AI for Business Dashboards by DOMO: DOMO is a software company that has developed an AI-powered cloud-based dashboard to help businesses make decisions. The DOMO AI makes use of more than 400 software connectors to pull data from applications, such as Shopify, Salesforce and Facebook. This gives businesses a comprehensive collection of data and, of course, an AI capable of processing it; which has helped managers track real-time trends in sales, product inventory and customers.
The DOMO team has recently added Mr. Roboto to the platform. Mr. Roboto is the collective name for new features, touted to help executives make better decisions with the help of machine learning and predictive analytics.
DOMO’s AI dashboards are currently being used by high profile companies, such as SAB Miller, MasterCard, eBay, Univision and the Honest Co. Univision’s VP and General Manager for Programmatic Revenue and Operations David Katz claims that their first quarter yield has increased by 80 percent when they started using DOMO to collect and process data from their Facebook, Google Analytics and Adobe Analytics.
Apptus’ AI for Sales Enablement: The Apptus eSales AI is an application that specializes in the path between the buyer’s intention to purchase and the company’s revenue. It features predictive sales and marketing functions, such as merchandising automation through customer behavior trends.
Companies, such as Bokus.com, a digital bookstore based in Sweden, use Apptus eSales to improve conversion rates. In Bokus’ experience, Apptus has helped keep their employee count low while achieving a 100 percent customer turnover rate for each opened personalized (through AI) recommendations newsletter.
The General Apprehension with AI
Unfortunately, even with all of the amazing applications that come from AI, the human labor force has not caught up. In terms of training and acceptance, this is perhaps the root of the general apprehension that surrounds AI and job automation.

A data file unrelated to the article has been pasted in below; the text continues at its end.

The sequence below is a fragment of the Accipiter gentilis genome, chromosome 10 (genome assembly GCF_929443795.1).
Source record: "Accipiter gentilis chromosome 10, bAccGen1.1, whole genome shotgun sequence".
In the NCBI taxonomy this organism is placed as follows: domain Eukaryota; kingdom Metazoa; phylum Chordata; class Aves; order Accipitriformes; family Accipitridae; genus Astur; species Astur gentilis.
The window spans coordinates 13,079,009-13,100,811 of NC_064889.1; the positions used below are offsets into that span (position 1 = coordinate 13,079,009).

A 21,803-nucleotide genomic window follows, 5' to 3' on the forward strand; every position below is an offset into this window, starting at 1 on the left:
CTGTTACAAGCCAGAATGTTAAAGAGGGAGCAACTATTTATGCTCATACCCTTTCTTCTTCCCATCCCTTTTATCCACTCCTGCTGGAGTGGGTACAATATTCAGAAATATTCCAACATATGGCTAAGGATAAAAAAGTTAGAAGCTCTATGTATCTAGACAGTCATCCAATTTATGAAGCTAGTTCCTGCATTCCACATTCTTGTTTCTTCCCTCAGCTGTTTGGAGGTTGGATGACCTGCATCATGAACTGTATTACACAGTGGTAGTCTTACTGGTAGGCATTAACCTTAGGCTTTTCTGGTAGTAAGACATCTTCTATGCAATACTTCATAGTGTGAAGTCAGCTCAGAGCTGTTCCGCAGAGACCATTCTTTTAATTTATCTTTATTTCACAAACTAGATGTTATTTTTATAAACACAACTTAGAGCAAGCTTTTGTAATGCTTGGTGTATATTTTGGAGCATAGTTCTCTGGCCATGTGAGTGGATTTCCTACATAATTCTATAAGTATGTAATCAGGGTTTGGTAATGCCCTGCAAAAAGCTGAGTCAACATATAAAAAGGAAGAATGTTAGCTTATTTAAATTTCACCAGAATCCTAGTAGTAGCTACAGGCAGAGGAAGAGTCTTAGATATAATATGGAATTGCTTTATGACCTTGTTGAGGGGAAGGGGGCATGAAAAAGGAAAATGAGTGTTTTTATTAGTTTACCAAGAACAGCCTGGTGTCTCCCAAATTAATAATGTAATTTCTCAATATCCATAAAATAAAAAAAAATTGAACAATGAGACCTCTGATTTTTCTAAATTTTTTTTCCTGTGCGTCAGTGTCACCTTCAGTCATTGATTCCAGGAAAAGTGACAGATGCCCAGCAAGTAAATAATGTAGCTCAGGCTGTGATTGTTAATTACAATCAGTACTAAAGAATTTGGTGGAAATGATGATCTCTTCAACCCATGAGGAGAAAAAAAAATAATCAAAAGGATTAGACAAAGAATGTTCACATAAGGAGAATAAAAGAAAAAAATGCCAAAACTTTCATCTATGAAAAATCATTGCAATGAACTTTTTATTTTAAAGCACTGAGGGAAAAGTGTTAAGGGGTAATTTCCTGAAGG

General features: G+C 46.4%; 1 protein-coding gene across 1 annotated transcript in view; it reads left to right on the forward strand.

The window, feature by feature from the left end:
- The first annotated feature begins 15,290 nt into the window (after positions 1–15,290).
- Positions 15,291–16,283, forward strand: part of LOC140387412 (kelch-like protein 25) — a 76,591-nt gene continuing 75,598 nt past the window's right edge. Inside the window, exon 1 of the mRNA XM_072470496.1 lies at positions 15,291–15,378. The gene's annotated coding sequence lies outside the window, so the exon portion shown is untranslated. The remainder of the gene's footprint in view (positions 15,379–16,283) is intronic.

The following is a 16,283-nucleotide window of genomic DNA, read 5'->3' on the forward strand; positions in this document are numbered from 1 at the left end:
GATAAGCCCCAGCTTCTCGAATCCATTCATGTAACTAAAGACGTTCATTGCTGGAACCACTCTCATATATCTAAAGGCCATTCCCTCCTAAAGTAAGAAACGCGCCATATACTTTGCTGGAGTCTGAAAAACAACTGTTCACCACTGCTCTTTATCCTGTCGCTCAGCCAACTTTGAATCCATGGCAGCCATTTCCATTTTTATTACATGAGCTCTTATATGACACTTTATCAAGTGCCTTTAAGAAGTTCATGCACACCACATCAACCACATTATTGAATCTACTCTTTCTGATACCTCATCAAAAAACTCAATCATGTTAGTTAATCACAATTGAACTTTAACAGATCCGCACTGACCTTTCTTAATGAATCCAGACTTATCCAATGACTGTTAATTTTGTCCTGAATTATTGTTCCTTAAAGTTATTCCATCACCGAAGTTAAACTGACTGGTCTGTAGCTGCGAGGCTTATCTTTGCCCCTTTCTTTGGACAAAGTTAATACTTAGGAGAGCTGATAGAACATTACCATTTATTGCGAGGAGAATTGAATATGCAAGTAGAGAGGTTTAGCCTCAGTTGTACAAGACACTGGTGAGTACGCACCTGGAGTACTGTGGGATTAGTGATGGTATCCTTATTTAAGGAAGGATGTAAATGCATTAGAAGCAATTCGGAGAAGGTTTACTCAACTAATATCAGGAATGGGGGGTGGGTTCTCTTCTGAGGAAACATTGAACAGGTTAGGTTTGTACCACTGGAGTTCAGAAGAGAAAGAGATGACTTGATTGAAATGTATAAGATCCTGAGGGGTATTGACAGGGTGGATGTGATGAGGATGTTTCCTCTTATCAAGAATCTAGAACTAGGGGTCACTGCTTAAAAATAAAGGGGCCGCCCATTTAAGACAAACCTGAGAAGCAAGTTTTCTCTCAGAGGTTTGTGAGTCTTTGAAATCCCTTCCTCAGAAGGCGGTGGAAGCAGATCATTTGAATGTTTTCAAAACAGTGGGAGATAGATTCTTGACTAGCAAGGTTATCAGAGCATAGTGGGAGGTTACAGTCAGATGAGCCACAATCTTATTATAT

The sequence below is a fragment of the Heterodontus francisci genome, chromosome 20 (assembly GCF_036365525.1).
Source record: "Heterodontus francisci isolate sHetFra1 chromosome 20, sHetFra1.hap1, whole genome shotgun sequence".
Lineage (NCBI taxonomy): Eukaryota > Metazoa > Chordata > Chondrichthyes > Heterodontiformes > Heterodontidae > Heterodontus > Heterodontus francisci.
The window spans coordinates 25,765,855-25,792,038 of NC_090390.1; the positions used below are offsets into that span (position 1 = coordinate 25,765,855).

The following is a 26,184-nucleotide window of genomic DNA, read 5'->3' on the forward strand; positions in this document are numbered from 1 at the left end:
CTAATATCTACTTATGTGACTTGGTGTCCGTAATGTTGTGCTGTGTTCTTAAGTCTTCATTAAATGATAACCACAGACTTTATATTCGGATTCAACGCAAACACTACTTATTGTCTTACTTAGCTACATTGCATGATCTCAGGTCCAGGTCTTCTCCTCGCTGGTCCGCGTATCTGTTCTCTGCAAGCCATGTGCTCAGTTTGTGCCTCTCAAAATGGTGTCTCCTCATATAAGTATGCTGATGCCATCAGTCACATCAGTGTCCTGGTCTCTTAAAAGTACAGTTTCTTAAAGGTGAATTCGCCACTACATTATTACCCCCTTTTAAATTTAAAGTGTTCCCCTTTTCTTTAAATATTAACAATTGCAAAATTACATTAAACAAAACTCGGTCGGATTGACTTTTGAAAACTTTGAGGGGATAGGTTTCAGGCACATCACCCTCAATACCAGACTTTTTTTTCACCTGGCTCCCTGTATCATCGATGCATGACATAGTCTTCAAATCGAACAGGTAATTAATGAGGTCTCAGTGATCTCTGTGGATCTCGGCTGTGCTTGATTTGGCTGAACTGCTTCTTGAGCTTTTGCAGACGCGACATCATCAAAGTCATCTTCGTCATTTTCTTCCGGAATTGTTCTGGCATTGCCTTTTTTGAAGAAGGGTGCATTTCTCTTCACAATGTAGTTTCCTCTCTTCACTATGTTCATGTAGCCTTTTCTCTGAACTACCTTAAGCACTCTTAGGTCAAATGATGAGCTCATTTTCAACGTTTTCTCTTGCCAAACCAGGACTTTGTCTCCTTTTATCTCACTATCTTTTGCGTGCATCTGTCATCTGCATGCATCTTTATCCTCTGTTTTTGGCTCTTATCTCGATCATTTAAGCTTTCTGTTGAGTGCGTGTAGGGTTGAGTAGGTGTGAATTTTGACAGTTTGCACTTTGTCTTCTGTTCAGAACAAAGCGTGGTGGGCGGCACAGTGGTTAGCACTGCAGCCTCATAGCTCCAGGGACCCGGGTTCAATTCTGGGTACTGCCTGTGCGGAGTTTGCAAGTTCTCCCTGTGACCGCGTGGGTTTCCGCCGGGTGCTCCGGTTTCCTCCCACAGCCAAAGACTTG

The projections are worrisome:
- According to the Bank of America Merrill Lynch study, automation can affect job growth estimates in the US.
- The British Retail Consortium says that more than 30 percent of a million retail employees may be jobless in the next 8 years because of automation.
- An exclusive report says that the current wave of technological innovations puts almost half of the US labor force in peril.
- Robotics installations are poised to increase by a compounded annual rate of 10 percent for the next decade.
Prepare Your Sales Team for AI
Assess your sales and marketing processes.
One of the key steps in preparing for and integrating with AI technologies is to evaluate what you currently work with in your organization. Outline the processes implemented in each department. Within sales and marketing alone, you’ll notice a number of tedious tasks that are best automated and left to the machines.
Ask your team:
What aspects of your job are low-value and best offloaded?
What repeated tasks consume a lot of time?
The answers here will give you valuable insight on the many AI integration opportunities within various departments. AI doesn’t spell the end for salespeople and it’s vital that team leaders convey that message. A huge part of sales still depends on human interaction and personal engagement. Being able to offload repetitive tasks to artificial intelligence, you can look forward to an increase in sales productivity.
Talk about the impact of automation.
Like all advancements, there are tangible positives and negatives, and AI is no different.